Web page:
November 25, 2020

A judge in Vigo files the case against the author of the ‘tamayazo’ and the leader of Manos Limpias for participating in an extortion plot


A court in Vigo has decided to provisionally dismiss and file the case for alleged extortion in which Eduardo Tamayo, the parliamentarian who starred in a coup in 2003 that prevented the inauguration of Rafael Simancas (PSOE) as president of the Community of Madrid, and Miguel Bernard, who was secretary general of Manos Limpias, were being investigated. Along with them, four other people were being investigated within an alleged plot in which they demanded the payment of a debt from a Vigo businessman related to the fishing sector, who denied the existence of it.

Equatorial Guinea issues a search and arrest warrant against the person responsible for the 'tamayazo'

Equatorial Guinea issues a search and arrest warrant against the person responsible for the ‘tamayazo’

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The court document states that it cannot be concluded that there has been “collusion” between those denounced in order to extort money from this businessman, who reported that he was being threatened by people who had been his partners in different companies. They required him, he said, to hand over money to prevent “false” information from being published that would damage his professional and personal prestige, “by linking him to fraudulent businesses in Guinea.” They would also involve political office.

The result of the proceedings carried out leads the judge to consider that the conduct of those investigated is not of “sufficient intensity” to frame them in the violence or intimidation necessary to consider that a crime of extortion has occurred. The order does not see “solid evidence of criminality” neither in the messages received by the businessman in which the debt was claimed, nor in the calls of a journalist who also appears in the case or in the conversations with another of those investigated in the that this “invites” to seek an agreement.

The document, of the Court of Instruction number 8 of Vigo, refers to a message in which it was said: “If you do not pay, you will know about me relentlessly.” It considers that “it cannot be ruled out” that it refers to legal remedies. Regarding the contacts with the journalist, he points out that it cannot be ruled out that they are due to an investigative work for the media in which he works and, regarding the recommendations to seek an agreement from another of those involved, they could be “advice given to a person you trust”. These are, he adds, the arguments to exonerate themselves from those investigated.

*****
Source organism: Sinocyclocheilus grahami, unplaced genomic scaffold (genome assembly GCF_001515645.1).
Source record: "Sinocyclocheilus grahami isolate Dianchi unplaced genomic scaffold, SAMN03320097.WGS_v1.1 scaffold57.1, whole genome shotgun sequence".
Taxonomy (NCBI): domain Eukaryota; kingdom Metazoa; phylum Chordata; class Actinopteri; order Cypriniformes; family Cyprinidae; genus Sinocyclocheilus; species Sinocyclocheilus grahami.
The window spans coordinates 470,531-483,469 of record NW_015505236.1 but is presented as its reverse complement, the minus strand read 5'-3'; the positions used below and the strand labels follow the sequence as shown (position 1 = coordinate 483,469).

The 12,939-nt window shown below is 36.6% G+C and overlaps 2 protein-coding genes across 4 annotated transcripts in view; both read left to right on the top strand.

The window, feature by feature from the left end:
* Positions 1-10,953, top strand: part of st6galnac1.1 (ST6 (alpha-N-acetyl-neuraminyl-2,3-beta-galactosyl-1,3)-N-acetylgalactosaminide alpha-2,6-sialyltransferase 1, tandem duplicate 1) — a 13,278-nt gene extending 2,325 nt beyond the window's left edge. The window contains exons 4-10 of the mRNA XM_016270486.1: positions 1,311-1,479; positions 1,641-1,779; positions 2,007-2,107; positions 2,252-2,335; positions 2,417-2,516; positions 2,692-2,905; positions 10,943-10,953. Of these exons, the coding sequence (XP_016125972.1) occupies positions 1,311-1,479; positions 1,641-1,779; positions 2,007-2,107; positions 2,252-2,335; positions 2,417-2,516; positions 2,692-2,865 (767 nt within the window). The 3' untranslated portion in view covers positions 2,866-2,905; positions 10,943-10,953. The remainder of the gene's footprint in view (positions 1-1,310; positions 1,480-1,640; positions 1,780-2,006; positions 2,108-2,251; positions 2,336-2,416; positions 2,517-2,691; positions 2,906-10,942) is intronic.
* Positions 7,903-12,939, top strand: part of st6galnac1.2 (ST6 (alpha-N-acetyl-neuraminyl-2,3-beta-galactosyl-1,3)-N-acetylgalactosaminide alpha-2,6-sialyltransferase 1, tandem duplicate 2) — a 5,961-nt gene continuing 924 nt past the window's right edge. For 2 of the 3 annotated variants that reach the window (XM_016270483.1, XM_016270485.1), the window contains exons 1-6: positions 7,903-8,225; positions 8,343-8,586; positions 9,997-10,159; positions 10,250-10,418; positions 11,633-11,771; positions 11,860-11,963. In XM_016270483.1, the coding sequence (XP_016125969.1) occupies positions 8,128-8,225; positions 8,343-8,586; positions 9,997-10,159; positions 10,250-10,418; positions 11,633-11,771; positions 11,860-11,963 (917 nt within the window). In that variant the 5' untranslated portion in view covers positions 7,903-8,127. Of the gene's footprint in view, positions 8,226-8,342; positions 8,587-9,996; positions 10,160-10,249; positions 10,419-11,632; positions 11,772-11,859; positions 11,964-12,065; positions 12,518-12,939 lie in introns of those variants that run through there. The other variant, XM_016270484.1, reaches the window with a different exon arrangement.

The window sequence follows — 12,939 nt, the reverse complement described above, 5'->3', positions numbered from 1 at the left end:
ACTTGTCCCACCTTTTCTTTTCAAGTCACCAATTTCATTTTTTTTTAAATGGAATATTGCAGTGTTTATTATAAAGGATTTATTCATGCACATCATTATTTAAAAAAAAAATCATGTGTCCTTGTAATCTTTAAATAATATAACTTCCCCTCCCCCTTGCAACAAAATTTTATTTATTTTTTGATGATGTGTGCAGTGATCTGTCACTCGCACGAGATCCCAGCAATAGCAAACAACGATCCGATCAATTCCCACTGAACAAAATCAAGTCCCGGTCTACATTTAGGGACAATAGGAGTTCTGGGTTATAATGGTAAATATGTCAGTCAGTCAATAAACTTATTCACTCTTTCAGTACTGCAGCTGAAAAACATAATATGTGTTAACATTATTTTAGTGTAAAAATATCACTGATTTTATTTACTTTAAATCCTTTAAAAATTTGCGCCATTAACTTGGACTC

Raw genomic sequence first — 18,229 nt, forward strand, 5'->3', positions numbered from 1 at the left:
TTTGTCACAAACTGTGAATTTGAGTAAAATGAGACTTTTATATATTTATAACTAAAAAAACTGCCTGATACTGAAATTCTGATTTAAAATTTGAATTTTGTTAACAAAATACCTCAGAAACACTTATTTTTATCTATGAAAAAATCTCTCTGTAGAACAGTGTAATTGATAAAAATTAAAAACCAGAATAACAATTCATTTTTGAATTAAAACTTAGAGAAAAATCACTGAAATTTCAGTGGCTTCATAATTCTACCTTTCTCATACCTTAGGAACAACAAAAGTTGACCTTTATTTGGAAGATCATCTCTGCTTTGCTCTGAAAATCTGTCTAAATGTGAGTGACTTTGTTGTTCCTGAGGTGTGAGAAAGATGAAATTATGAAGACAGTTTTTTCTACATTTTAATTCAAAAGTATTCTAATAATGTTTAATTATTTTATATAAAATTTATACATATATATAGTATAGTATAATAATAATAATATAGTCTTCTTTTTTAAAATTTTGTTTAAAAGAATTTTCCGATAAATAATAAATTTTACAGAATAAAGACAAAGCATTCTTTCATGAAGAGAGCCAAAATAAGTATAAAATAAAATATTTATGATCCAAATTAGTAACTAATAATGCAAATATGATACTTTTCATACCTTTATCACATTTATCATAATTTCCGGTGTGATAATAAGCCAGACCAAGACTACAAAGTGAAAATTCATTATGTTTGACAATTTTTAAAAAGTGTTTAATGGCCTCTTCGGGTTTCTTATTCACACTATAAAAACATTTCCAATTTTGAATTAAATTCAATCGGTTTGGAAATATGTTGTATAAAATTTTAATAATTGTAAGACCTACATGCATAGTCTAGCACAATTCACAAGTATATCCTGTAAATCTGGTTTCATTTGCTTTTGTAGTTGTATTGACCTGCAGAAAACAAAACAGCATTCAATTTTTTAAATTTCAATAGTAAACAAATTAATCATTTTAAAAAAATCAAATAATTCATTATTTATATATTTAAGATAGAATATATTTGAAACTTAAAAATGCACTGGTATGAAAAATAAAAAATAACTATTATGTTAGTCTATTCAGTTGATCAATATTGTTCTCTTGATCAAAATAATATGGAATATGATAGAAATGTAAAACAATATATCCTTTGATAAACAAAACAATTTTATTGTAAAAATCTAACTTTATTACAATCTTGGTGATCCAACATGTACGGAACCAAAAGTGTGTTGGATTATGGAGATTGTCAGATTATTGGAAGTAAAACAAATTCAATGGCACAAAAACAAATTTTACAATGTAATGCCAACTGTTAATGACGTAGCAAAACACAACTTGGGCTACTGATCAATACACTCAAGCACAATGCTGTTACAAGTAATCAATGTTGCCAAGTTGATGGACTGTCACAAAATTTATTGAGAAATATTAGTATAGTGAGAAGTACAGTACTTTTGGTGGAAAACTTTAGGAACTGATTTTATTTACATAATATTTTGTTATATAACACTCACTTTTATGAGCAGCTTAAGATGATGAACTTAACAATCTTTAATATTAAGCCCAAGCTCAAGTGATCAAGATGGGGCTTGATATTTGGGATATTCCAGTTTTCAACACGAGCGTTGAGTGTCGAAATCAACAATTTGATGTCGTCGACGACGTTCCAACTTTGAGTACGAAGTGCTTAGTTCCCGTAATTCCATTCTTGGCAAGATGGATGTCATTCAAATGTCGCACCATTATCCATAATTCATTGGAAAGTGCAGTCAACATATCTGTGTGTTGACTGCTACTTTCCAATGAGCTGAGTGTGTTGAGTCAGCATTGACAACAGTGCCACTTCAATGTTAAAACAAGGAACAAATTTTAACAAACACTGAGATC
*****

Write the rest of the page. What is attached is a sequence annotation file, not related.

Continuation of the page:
Regarding two other defendants, the document states that “it has not been possible to prove” that they are “the last link in the criminal plot” and rejects that there has been an attempt to support the intimidation “based on considerations of their physical appearance.” There is an appeal against this decision to dismiss and file.

Tamayo was facing, in addition to this case now filed, a search and arrest warrant from the courts of Equatorial Guinea, a country in which he appears as a resident. The process began after the complaint filed by this businessman from Vigo, who accuses him of falsifying documentation to discredit him as part of the extortion strategy.

For his part, Miguel Bernard, has already been brought to justice for similar practices. In 2016 he was arrested by the Police, accused of extortions promoted by Manos Limpias consisting of demanding money in exchange for withdrawing complaints previously filed from the pseudo union. He was admitted to preventive prison that same year by order of the judge of the National Court Santiago Pedraz. At the beginning of the year, the trial began in which the prosecution requested the penalty of 24 years in prison.

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